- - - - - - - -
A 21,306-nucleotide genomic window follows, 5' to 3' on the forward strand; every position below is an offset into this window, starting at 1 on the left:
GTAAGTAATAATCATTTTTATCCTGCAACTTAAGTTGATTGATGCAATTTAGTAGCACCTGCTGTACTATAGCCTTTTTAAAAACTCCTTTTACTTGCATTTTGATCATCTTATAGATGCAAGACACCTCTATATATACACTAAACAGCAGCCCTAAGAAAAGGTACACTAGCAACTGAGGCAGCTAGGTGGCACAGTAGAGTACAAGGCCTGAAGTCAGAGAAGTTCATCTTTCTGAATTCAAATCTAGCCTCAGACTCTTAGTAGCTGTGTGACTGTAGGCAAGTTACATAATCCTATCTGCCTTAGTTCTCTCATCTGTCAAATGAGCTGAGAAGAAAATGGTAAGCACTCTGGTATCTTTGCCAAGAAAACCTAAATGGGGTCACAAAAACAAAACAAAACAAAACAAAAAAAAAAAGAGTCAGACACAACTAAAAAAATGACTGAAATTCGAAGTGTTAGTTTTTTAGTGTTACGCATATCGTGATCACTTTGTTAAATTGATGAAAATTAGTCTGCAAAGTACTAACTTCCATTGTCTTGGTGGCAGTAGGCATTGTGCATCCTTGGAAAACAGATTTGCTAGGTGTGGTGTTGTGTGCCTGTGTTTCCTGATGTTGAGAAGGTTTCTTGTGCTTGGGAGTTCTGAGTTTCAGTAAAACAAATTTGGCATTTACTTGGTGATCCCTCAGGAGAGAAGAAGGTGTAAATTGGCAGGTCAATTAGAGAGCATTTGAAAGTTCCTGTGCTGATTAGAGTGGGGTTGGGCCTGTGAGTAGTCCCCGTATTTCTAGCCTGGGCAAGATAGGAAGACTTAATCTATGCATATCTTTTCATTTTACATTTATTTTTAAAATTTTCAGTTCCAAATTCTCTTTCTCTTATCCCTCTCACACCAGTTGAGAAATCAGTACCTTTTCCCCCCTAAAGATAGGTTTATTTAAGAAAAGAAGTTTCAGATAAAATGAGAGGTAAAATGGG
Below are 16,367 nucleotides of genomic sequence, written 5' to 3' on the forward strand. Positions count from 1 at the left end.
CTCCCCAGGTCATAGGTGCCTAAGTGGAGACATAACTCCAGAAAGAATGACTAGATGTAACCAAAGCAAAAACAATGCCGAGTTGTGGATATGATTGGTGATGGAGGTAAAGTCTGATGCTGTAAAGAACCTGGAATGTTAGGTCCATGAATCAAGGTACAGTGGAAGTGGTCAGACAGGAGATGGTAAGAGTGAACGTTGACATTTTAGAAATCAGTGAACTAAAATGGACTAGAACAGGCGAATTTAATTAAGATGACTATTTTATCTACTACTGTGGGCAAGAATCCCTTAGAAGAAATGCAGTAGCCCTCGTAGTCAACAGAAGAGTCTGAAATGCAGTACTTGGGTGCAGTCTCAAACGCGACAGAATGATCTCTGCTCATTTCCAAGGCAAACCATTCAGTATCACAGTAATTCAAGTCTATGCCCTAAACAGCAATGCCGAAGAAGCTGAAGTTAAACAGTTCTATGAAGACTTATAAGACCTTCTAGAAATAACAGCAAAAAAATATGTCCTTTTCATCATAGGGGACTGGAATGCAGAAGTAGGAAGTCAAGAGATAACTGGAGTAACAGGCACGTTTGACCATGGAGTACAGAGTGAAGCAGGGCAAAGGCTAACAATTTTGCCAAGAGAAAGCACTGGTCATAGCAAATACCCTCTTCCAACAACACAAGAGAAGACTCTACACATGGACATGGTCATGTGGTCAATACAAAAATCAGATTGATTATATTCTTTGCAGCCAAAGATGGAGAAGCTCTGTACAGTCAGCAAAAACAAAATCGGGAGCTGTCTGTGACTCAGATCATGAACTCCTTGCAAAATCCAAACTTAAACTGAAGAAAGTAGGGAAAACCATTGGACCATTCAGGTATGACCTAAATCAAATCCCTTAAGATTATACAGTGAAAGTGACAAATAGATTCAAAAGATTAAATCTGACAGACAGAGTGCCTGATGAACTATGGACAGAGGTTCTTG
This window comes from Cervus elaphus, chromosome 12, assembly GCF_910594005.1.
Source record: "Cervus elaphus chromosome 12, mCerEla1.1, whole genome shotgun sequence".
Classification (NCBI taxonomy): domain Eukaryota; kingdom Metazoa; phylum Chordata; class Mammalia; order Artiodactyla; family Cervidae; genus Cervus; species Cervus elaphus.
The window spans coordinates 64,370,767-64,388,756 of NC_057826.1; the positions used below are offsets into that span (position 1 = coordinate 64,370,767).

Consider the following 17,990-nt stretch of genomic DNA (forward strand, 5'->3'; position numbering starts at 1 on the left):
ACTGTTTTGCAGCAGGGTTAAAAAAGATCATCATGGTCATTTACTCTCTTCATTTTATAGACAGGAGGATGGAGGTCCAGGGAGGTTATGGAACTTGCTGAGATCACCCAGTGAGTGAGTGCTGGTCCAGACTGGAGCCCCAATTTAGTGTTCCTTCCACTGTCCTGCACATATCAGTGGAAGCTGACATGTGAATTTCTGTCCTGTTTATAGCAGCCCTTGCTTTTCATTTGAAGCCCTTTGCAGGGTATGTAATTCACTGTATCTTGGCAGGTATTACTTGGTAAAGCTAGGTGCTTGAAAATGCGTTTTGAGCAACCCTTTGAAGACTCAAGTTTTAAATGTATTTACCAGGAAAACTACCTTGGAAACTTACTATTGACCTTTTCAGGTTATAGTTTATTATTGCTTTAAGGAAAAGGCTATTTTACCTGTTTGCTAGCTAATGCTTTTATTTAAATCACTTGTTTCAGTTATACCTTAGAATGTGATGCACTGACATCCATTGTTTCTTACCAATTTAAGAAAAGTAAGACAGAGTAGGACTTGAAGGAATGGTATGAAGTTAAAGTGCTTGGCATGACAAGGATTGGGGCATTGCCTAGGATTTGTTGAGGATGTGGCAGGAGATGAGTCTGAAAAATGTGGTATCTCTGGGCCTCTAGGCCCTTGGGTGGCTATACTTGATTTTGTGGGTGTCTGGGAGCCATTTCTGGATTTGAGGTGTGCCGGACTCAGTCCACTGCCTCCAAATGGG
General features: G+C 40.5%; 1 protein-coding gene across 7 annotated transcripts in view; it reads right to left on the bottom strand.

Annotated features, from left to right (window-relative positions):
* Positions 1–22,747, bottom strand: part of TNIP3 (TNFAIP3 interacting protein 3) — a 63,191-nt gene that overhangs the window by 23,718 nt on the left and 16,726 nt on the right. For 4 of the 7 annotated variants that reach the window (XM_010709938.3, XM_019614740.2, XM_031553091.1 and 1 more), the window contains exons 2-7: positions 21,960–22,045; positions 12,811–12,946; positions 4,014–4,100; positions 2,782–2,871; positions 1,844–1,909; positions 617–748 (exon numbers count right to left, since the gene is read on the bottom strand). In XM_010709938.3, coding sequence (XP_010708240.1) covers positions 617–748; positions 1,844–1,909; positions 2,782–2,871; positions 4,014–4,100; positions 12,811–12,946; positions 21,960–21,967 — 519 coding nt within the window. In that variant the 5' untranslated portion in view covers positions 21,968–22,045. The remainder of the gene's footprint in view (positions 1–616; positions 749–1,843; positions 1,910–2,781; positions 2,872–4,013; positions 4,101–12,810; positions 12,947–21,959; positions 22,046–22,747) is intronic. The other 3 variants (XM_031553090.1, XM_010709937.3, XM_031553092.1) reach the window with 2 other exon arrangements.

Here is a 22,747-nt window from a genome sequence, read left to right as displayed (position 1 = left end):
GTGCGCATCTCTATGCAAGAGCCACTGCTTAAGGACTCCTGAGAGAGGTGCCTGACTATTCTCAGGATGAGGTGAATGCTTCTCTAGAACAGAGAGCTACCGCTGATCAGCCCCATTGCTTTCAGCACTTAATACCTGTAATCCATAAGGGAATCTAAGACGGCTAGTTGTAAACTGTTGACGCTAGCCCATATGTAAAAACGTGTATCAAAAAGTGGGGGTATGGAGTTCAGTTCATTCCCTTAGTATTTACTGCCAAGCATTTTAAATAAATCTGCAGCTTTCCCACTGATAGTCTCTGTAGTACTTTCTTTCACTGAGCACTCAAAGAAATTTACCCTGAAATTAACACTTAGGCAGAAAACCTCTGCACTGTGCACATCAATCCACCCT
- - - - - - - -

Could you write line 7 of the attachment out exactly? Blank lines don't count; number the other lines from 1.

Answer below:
Classification (NCBI taxonomy): domain Eukaryota; kingdom Metazoa; phylum Chordata; class Mammalia; order Artiodactyla; family Cervidae; genus Cervus; species Cervus elaphus.